An article authored in 2019 by Arjun Walla shared some interesting scientific information backing what we always knew: gratitude literally impacts us on a molecular level.
According to the article, scientists have discovered that feelings of gratitude can actually change your heart and brain. Feeling gratitude can help overcome depression and anxiety. Furthermore, scientists have discovered that the heart sends signals to the brain, and not just the other way around.
Says Walla, happiness is a matter of perspective, and in a world where we are constantly made to feel like we are lacking and always ‘wanting’ more, it can be difficult to achieve or experience actual happiness. Many of us look toward external factors to experience joy and happiness when really it’s all related to internal work. This is something science is just starting to grasp as well, as shown by research coming out of UCLA’s Mindfulness Awareness Research Center (MARC).
According to MARC:
Having an attitude of gratitude changes the molecular structure of the brain, keeps gray matter functioning, and makes us healthier and happier. When you feel happiness, the central nervous system is affected. You are more peaceful, less reactive and less resistant. Now that’s a really cool way of taking care of your well-being.
Researchers from Berkeley identified how gratitude might actually work on our minds and bodies. They provided four insights from their research suggesting what causes the psychological benefits of gratitude.
- Gratitude unshackles us from toxic emotions
- Gratitude helps even if you don’t share it
- Gratitude’s benefits take time & practice. You might not feel their impact right away.
- Gratitude has lasting effects on the brain
Yet another study discovered a brain network that “gives rise to feelings of gratitude. The study could spur future investigations into how these ‘building blocks’ transform social information into complex emotions.”
Researchers are now discovering that it might actually be the heart that’s responsible for sending these signals to the brain.
A group of prestigious and internationally recognized leaders in physics, biophysics, astrophysics, education, mathematics, engineering, cardiology, biofeedback, and psychology (among other disciplines) at the Institute of HeartMath have proven that when a person is experiencing positive emotions like gratitude, love, or appreciation, the heart beats out a different message, which determines what kind of signals are sent to the brain.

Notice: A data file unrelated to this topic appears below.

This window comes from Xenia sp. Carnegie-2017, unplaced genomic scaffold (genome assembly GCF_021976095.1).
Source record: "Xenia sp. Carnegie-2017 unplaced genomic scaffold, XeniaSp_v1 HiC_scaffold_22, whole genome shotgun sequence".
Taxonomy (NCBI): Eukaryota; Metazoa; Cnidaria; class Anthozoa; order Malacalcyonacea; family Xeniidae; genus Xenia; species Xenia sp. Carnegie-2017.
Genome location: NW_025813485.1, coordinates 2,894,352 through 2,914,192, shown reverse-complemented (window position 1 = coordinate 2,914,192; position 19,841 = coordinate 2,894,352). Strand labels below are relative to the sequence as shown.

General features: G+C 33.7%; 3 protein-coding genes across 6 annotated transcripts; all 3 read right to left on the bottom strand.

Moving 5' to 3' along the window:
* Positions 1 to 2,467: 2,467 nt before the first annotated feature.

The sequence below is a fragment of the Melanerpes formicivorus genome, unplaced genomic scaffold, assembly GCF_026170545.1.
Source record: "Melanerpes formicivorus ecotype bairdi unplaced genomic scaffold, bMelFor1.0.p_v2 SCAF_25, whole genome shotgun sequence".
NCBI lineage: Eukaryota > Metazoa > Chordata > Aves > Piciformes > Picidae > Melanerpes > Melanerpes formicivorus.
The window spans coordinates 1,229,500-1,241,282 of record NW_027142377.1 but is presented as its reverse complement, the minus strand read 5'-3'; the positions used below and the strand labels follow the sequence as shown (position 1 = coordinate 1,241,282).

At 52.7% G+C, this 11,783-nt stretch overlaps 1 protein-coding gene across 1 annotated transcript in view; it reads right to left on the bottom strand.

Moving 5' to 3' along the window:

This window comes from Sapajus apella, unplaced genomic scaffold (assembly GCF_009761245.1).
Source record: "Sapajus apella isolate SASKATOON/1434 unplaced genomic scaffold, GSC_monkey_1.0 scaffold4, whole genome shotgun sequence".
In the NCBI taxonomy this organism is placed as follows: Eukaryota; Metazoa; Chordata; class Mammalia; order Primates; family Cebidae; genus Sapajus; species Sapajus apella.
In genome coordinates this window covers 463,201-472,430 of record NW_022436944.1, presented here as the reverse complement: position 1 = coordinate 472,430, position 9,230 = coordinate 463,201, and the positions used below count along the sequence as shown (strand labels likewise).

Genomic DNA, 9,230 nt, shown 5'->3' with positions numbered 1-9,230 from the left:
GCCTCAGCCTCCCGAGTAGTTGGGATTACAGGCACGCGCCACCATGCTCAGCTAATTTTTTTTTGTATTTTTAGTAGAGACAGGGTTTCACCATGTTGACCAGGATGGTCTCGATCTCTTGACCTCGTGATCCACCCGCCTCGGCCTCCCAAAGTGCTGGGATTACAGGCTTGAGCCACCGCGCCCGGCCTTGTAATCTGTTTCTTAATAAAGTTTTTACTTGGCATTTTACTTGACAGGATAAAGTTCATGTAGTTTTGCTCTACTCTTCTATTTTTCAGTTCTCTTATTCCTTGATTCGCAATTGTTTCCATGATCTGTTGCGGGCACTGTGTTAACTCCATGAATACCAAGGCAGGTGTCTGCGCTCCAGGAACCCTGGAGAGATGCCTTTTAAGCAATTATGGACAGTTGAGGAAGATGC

So far, the researchers have discovered that the heart communicates with the brain and body in four ways: neurological communication (nervous system), biophysical communication (pulse wave), biochemical communication (hormones), and energetic communication (electromagnetic fields).
“HeartMath research has demonstrated that different patterns of heart activity (which accompany different emotional states) have distinct effects on cognitive and emotional function. During stress and negative emotions, when the heart rhythm pattern is erratic and disordered, the corresponding pattern of neural signals traveling from the heart to the brain inhibits higher cognitive function. This limits our ability to think clearly, remember, learn, reason, and make effective decisions. In contrast, the more ordered and stable pattern of the heart’s input to the brain during positive emotional states has the opposite effect. It facilitates cognitive function and reinforces positive feelings and emotional stability.”
Walla’s overarching takeaway from all of the studies and research sited in his article conclude that, “Emotions and other factors associated with consciousness have the power to transform our inner world in ways we don’t fully understand yet. These findings show how consciousness can actually transform the physical/material world, and that’s huge. This validates the idea that if we can change our inner world through gratitude, empathy, compassion, and meditation, we can make our outer world more peaceful.”
If you’re looking for a New Year’s resolution, try cultivating an attitude of gratitude. Need a little help? Give our 30-day Art of Appreciation Online Workshop a try!